If you need a more accessible version of this website, click this button on the right.Switch to Accessible Site
Our office(s) are currently OPEN and accepting new patients. We’re ready to treat the podiatric concerns of our community.
Call today, and book an appointment!
Precautions for COVID-19

Types of Running Shoes

Monday, 21 September 2020 00:00

Understanding the type of running shoe that is best for you is key in helping prevent future injuries. There are three primary types of running shoes. Neutral running shoes offer extra midsole padding for those with high arches. Stability running shoes are designed to distribute impact for those with low or flat arches. Motion control running shoes have extra support for those with flat feet as well. There are a variety of methods to assess what kind of shoes are needed. Placing your foot in water and stepping to analyze the foot print can help to determine whether or not you have low, normal or high arches. Checking your gait type to see what part of the foot touches the ground as well as checking the treadwear on your running shoes can help in indicating what type of shoes you need. If you have further questions about picking the right running shoe, consult with a podiatrist for help.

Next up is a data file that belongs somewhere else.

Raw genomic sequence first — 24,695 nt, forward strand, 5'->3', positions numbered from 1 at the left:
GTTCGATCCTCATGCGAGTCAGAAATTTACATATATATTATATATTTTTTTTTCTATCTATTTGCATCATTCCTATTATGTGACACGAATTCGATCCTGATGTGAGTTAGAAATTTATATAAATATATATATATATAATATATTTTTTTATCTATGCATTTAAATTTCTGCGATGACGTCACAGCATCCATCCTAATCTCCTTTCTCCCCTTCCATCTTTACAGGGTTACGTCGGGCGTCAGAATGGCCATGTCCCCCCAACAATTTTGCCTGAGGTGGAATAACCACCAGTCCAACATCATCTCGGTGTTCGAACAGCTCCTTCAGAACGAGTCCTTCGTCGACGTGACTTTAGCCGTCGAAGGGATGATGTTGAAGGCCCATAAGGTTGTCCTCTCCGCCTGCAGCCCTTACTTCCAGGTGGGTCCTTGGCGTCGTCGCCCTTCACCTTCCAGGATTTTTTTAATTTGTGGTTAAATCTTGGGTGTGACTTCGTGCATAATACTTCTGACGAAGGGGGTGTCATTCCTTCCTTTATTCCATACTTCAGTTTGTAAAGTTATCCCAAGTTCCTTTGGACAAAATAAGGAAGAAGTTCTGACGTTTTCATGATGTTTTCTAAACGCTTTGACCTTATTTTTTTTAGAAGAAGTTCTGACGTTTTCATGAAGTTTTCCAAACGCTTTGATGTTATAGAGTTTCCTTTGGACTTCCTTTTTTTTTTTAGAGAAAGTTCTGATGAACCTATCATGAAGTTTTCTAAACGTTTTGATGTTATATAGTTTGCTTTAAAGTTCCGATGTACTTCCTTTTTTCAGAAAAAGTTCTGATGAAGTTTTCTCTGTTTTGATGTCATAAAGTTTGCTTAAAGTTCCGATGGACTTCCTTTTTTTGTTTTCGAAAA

If you are a runner, wearing the right running shoe is essential. For more information, contact one of our podiatrists from Central Ohio Comprehensive Foot Care. Our doctors can provide the care you need to keep you pain-free and on your feet.

Choosing the Right Running Shoe for Your Foot Type

To increase performance and avoid the risk of injury, it is important to choose the right running shoe based on your foot type. The general design of running shoes revolves around pronation, which is how the ankle rolls from outside to inside when the foot strikes the ground.

  • Neutral runners are able to choose from a wide variety of shoes, including minimalist shoes or even going barefoot.
  • Runners who overpronate, or experience an over-abundance of ankle rolling, should choose shoes that provide extra motion control and stability.
  • Runners who underpronate, or supinate, have feet that have high arches and lack flexibility, preventing shock absorption. They require shoes with more flexibility and cushion.

If you have any questions please feel free to contact one of our offices located in Delaware and Westerville, OH. We offer the newest diagnostic and treatment technologies for all your foot and ankle needs.

Read more about Choosing the Right Running Shoe
Connect with us
our facebook page our twitter page our blog

our recent articles